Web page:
Remote Sensing of the Global Environment

David J. Schneider
Department of Geological Engineering and Sciences
Michigan Technological University

(AVHRR Satellite Composite: 26 Aug 1993)
(Image from SSEC: UW-Madison)

What is remote sensing?

Remote sensing is the science and art of obtaining information about a phenomenoa without being in contact with it. Remote sensing deals with the detection and measurement of phenomena with devices sensitive to electromagnetic energy such as:
Light (cameras and scanners)
Heat (thermal scanners)
Radio Waves (radar)

How is remote sensing useful?

It provides a unique perspective from which to observe large regions.
Sensors can measure energy at wavelengths which are beyond the range of human vision (ultra-violet, infrared, microwave).
Global monitoring is possible from nearly any site on earth.

Background Information

Electromagnetic Spectrum
Energy Interactions
Digital Imaging

Browse Gallery of Satellite Images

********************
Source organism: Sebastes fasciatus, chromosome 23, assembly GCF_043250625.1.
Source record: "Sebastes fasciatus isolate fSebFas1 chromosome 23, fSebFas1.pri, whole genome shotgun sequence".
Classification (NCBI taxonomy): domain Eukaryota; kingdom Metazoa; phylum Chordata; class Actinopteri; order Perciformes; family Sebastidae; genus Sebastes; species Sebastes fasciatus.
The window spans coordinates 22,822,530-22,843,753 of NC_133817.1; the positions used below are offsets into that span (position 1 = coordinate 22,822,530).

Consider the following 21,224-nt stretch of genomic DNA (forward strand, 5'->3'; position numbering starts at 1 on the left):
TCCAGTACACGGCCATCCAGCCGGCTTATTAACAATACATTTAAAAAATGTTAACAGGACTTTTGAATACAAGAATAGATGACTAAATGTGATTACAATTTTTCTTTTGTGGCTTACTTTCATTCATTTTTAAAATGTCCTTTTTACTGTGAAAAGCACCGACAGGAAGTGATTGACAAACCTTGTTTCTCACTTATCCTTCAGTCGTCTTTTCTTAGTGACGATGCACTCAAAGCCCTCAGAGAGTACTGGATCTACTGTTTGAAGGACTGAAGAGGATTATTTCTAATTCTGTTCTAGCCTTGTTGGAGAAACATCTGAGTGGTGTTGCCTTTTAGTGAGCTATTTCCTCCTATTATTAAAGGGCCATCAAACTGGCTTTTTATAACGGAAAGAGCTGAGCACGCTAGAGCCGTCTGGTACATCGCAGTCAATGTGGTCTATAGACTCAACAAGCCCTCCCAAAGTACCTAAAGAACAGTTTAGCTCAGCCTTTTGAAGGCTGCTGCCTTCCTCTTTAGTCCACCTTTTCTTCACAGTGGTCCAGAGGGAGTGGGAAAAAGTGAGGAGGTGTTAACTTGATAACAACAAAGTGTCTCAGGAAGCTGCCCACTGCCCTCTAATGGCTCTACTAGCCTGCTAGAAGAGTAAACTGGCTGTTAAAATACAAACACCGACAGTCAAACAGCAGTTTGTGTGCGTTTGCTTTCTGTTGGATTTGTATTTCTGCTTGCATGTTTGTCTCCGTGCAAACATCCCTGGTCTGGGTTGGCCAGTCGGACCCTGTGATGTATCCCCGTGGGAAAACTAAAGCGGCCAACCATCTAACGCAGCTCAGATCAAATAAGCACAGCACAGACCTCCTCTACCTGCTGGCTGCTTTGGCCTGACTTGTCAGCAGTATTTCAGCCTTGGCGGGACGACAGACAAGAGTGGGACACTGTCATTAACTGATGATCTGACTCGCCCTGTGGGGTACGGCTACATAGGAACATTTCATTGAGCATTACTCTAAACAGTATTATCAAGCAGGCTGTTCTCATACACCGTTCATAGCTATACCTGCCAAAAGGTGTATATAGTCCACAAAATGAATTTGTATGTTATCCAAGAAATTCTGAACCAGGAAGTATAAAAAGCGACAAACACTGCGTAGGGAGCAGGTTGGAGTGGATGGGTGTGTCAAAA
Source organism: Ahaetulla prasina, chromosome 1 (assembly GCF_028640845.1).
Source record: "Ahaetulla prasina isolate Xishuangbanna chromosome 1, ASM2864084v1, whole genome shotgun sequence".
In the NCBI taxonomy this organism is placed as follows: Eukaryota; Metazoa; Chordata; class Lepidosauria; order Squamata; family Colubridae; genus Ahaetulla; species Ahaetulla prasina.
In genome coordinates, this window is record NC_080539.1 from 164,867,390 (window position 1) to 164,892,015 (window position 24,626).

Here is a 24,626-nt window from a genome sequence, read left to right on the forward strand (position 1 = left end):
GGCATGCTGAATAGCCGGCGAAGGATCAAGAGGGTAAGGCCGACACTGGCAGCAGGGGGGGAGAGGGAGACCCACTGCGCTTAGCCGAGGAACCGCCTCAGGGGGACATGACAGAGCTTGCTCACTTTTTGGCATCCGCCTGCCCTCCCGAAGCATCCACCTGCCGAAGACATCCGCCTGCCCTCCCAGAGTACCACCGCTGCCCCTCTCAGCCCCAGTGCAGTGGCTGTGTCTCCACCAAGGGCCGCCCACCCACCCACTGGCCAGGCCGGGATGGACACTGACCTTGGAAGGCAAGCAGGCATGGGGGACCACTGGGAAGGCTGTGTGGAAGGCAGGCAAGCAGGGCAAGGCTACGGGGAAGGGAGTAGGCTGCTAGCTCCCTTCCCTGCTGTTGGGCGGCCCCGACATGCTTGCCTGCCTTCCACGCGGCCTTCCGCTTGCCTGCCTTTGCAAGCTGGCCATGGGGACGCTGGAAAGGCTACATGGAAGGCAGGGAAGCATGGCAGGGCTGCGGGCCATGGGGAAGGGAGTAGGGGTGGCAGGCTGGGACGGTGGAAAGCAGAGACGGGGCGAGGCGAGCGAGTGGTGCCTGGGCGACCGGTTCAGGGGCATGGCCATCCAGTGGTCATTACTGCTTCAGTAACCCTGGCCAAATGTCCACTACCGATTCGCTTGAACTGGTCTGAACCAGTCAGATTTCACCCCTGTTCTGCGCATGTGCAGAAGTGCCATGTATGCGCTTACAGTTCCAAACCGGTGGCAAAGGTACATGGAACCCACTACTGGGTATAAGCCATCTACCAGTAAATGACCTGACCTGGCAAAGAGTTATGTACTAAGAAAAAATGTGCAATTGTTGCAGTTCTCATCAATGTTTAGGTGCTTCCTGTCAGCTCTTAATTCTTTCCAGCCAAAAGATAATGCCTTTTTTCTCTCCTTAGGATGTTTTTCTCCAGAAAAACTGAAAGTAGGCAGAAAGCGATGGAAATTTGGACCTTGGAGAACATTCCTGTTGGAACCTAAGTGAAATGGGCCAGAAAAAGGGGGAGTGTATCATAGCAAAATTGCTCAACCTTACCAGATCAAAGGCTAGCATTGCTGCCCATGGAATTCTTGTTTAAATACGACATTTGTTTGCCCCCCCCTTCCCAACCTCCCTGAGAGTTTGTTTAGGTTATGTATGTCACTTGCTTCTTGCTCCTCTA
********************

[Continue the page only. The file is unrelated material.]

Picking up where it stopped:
Lake Superior
Temperature Maps of the Great Lakes
AVHRR Examples
Keweenaw Peninsula
SSM/I Imagery of Lake Superior
Mississippi River Flood
Yellowstone Fires
Surface Temperature Map of Lake Superior
Three Dimensional Images of Guatemalan Volcanoes

Other Satellite Images on the Internet

Note: These sites are not at Michigan Tech. You may have trouble with network traffic and image availability. If you get impatient, click on the stop sign at the top of the page. That will cancel your request. If you go to these sites, you need to use the Back button on the bottom of the frame to get back to this page.

SSEC Realtime Data
Check the Weather
Global Sea Surface Temperature Map: Updated Weekly
MODIS Airborne Simulator
NASA SeasWiFS Project
DMSP Satellite Data
Space Shuttle Imaging Radar

Other Interesting Earth Science Sites

The Michigan Tech Volcanoes Page
Photographs of the 1992 Eruption of Mt. Spurr Alaska
This document is maintained by Dave Schneider